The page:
It might seem odd to devote an edition of CHOICE to travel
right now, but we are a nation of travellers and while COVID-19 has closed our
international borders, many of us are still hitting the road at every
opportunity. Resorts from Broome to Tasmania are booked out for months in
advance, and hotels and restaurants are struggling to find enough staff. The
Queensland government has even resorted to offering free airfares and cash
payments to people willing to move north for tourism jobs.
Until recently, this
travel has been limited to Australia but the new concept of 'travel bubbles'
has opened the doors to New Zealand. This has me reflecting on CHOICE's
relationship with our neighbours across the Tasman.
If the vision of our founders had been realised, I might have been addressing this editorial to readers in New Zealand. When our organisation was established in 1959, it was the Australasian Consumers' Association, with grand dreams of a trans-Tasman consumer alliance. Sadly our neighbours were less keen on the idea so it was never realised.
A few years ago, we realised that airlines like Jetstar were just as annoying to people in New Zealand as in Australia
This may have been partly because around the same time, a body was emerging within the New Zealand Government that ultimately became Consumer New Zealand – now a not-for-profit, Kiwi version of CHOICE.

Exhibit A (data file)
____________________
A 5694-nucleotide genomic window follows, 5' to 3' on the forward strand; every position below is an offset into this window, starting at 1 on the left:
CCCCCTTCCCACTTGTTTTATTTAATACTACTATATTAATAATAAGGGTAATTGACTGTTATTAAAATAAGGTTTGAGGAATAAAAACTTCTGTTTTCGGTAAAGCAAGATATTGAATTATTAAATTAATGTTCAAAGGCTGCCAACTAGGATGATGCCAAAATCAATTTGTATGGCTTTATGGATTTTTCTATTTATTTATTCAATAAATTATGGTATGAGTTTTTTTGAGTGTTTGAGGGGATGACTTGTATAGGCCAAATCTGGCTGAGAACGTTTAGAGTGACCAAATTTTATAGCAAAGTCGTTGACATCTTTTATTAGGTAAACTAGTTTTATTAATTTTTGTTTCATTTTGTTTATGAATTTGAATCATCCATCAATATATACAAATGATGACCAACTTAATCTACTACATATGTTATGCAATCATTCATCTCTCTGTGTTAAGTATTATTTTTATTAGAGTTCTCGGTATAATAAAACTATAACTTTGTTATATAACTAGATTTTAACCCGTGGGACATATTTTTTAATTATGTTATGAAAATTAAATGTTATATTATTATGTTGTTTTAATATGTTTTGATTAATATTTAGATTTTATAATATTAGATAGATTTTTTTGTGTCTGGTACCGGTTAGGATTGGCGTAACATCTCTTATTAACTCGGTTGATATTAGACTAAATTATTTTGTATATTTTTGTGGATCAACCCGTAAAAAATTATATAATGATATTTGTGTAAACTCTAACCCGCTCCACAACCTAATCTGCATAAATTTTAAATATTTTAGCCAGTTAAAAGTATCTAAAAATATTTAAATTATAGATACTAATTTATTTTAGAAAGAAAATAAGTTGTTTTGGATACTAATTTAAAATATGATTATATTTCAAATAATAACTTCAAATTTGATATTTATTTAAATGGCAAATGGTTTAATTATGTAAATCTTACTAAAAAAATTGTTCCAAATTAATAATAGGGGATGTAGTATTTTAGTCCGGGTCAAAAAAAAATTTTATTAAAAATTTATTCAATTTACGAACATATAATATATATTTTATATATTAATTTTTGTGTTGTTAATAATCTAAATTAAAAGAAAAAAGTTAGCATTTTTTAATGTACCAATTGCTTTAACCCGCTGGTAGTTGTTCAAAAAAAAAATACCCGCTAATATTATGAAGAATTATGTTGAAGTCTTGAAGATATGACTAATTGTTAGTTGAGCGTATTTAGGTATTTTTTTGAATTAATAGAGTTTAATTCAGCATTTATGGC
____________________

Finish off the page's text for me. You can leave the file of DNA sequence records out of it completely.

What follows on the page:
While we are separate organisations, we rely a lot on each other. Consumer NZ helps to fund the tests that we undertake in the CHOICE labs, in return for access to our test results. And when they test products that we haven't – such as e-bikes – we use the results to help you.
We're also conscious that lots of the businesses that dominate our markets are the same on both sides of the Tasman. This creates opportunities for us to collaborate when these businesses aren't doing the right thing by their customers.
Consumer NZ helps to fund the tests that we undertake in the CHOICE labs, in return for access to our test results
A few years ago, we
realised that airlines like Jetstar were just as annoying to people in New
Zealand as in Australia. Our key gripe was that Jetstar was advertising prices
that in reality nobody could ever pay, because they didn't include the cost of
unavoidable extras. We swung into action, raising the issue with Australian and
New Zealand regulators and asking our supporters to complain to Jetstar. Within
a few months, Jetstar had agreed to do the right thing. We've had similar
success on other issues, including food labelling.
While the original vision of a trans-Tasman super organisation never eventuated, I reckon the people who set up CHOICE would be pretty happy with the way things have panned out. So if you find yourself hopping across the ditch to take advantage of the travel bubble, say kia ora to our friends at Consumer New Zealand